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Betty Stone: A memory from MSCW

 

Betty Stone

 

The recent tribute to Disney artist Josh Meador reminds me of an occasion which I probably ought to recount for posterity, assuming posterity is remotely interested. Change is in the air with the possibility of a new name for Mississippi University for Women, so maybe it is time to tell this bit of history -- or her story, as some would say. I am not totally proud of it, however. 

 

Years ago, when I was a senior at MSCW (Mississippi State College for Women, as MUW was formerly known), I was editor of the school paper, The Spectator. For about a year the staff had talked about the fact that the W had no mascot. State had Bully; Ole Miss, Colonel Reb; other schools had theirs, but we did not.  

 

We decided the newspaper would sponsor a contest to select a mascot. We jumped through all the hoops to legitimize the contest, then asked students from the Art Department to submit drawings of their "candidates." We got, I think, well over a dozen submissions. Enthusiasm seemed to be running high. 

 

Although I can no longer remember the colleges involved, I had learned that one institution had gotten a famous "artist" to select their mascot. I don''t recall which one, but it was one of the creators of the famous World War II pin-up girls, either Petty or Vargas. Some of you might remember the voluptuous Petty Girls and Varga Girls. In fact, I thought, Columbus had its own famous artist -- Josh Meador of the Walt Disney Studios. 

 

I blush to admit how naïve I was. I thought all I had to do was to write and invite him to make the selection. I did. Several times. No response. I tried calling. Several times. I could not get through to anybody. It never occurred to me that I might need a contact, that fame has its barriers. I didn''t even think to contact Mr. or Mrs. Laws Meador to ask their advice or intervention. 

 

Bitterly disappointed, I gave up, and we went to Plan B, a student body election. In those days we had a required "chapel" program two or three times a week. At one of those Monday assemblies our entries, drawn on big poster boards, were paraded before the student body, who had been given ballots. 

 

That afternoon we assembled in the newspaper office and counted the votes. The winner was to be announced in the next issue of the paper, which would come out Wednesday. 

 

The entry that had received the most applause, was presumed to be the winner, and which, indeed, had won the most votes, was a saucy cocker spaniel in an athletic sweater. I think the artist was Pat Box.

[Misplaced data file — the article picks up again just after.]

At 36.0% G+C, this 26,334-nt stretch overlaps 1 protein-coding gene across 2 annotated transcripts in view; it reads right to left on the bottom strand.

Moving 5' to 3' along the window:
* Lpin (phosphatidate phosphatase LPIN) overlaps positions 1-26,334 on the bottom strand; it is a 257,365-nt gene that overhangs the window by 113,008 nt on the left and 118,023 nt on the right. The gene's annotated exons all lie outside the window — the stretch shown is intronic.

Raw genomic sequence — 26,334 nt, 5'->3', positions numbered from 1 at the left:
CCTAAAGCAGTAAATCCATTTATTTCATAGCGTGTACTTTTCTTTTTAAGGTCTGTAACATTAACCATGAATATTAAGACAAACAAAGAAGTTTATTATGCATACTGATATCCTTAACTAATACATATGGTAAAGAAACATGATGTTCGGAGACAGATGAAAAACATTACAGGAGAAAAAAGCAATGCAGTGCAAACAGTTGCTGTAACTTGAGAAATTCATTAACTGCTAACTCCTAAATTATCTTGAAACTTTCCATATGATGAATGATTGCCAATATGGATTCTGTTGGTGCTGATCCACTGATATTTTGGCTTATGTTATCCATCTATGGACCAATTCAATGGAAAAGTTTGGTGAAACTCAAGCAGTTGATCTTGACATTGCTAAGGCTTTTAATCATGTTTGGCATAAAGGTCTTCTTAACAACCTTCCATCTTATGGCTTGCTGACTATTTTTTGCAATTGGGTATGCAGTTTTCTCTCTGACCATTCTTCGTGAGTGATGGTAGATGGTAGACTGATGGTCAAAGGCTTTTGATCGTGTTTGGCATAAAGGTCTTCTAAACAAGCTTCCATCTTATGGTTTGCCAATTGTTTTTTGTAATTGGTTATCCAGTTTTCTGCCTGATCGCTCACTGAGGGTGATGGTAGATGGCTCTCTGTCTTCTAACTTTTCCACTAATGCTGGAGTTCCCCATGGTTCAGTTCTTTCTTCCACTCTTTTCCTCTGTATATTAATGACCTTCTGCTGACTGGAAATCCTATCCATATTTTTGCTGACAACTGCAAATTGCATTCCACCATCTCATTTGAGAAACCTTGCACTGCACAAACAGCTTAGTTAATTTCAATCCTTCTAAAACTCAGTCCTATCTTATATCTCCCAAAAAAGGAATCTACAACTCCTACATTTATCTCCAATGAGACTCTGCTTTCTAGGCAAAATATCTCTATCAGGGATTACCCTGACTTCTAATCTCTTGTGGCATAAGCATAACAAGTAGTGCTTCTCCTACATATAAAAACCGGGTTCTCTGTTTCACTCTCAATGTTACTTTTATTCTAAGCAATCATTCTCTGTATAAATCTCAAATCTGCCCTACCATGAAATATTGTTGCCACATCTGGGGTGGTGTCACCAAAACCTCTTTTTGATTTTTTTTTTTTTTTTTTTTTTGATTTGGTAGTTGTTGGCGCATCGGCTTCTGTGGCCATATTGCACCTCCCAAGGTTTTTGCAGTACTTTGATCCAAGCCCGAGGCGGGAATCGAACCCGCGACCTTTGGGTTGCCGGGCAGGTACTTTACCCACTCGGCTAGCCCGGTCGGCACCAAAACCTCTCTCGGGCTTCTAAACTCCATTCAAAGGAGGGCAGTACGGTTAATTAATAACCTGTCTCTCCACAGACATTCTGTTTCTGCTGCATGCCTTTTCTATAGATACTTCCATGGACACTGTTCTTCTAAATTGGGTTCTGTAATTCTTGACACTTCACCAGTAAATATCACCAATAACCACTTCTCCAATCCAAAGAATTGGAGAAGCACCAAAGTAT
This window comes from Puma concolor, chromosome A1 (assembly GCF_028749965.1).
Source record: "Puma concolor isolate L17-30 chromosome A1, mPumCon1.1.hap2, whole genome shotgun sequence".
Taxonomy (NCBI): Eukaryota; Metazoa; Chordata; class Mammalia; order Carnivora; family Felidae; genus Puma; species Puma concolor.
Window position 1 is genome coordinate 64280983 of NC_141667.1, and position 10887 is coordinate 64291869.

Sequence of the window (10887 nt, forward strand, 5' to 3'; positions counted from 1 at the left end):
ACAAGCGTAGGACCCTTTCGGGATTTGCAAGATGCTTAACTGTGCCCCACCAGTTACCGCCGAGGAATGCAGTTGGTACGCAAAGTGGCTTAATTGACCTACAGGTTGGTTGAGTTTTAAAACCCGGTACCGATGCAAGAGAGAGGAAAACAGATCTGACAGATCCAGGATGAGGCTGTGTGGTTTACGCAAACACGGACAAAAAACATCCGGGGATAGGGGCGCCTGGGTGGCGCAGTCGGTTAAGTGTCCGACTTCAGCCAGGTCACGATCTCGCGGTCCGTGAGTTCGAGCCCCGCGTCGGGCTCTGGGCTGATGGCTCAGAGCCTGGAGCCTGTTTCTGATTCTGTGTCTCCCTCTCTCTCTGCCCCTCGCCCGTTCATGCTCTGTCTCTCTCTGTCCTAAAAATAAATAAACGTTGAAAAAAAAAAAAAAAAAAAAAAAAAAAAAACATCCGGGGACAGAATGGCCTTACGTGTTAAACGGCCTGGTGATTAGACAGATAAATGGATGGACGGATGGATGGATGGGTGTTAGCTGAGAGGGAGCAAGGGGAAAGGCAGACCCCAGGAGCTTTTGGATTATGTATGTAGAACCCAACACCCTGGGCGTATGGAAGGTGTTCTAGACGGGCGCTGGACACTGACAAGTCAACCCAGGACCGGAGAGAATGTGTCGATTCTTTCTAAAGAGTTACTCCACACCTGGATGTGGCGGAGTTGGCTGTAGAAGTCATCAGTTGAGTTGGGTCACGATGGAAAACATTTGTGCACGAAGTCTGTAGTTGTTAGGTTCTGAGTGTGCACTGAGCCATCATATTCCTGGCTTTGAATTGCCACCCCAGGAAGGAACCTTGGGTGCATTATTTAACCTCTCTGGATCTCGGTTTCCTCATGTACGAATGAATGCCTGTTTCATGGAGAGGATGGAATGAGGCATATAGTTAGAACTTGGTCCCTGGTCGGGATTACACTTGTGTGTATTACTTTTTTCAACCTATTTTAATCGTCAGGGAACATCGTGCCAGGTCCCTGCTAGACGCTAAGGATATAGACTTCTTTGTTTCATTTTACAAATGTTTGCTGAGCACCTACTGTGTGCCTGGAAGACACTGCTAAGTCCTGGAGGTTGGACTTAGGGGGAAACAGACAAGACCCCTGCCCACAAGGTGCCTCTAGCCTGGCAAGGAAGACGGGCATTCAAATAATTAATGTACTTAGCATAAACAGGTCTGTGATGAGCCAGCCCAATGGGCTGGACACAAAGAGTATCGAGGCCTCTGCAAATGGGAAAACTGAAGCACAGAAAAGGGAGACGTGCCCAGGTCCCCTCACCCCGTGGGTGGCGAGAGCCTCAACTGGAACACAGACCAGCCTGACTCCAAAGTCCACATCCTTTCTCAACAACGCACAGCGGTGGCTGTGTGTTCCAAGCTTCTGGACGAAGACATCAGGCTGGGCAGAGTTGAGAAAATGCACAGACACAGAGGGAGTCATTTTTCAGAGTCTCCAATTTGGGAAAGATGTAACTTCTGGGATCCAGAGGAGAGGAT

On second thought 

 

We were hastily writing the story that night, getting ready for the big announcement, which was to be a surprise, when I was called upon by a solemn committee of students. They said they were reluctant to make this observation at the public assembly, but asked if we had given any thought to what nickname we would be given, especially by the rowdy fellas at State, if our mascot were a female dog? 

 

A deafening silence followed. The idea had never occurred to me, in spite of all the hours and days of preparation. In my defense, however, none of the other staff members had thought of it either. We sat there, stunned and appalled. What to do? What to do? 

 

Time was critical. We had a deadline. There was no time for another assembly, assuming someone would speak out even then. Should we just let it go, possibly heaping ridicule on our college?  

 

We quickly decided we would convene "house meetings" in each dormitory at 10 p.m. that night. One of the staff would visit each dorm. Red-faced as we might be, we would explain the situation and give them the option to re-vote. If they still preferred the dog, which had been a runaway favorite, then so be it. We would go with it. If they wanted to change their vote, they had the opportunity that night to do so. 

 

There was no time to poll the town students, of which I was one. Unless the vote was very close, we were few enough to make a difference, anyway. Fortunately the victory was again overwhelming, this time for a little deer, designed by Frances Ann Ellis of Columbus. 

 

 

 

A deer, by any other name 

 

During MSCW days we sometimes slurred the name, calling it "Messy W," or, more rarely, "Missy W." The little deer quickly became "Missy Dear." Signs appeared around the campus, designating "Dear Crossings." Someone (I think it was a girl from Macon whose last name was Pugh) brought a little deer to the campus, where a spacious pen was built for her and people came by to pet her. The bookstore sold little yellow and white (our college colors at the time) stuffed deer. The first two of those toys were presented to Frances Ann and me at another assembly program. Years later my children played with mine. For decades "Missy Dear" was well-loved. 

 

About the time MSCW became MUW, some of the students (I think primarily the athletes) felt the deer was "too precious" for the image they wanted. A small committee(!) selected an owl they named Ody, presumably named for Emma Ody Pohl, who taught dancing there for more than 50 years. I loved Miss Pohl, as did so many of her students; but I still smarted at the repudiation of my "baby." 

 

More time has passed now with all kinds of progress and pseudo progress. Col. Rebel is endangered. There have for some time now been teams called "Lady Dogs." I can''t help wondering if their opponents occasionally call them something else. 

 

This week I even heard of a team called the "Lady Bucks!" Can anyone explain to me what that is? 

 

 

 

 

 

 

Betty Boyls Stone is a freelance writer, who grew up in Columbus.

 

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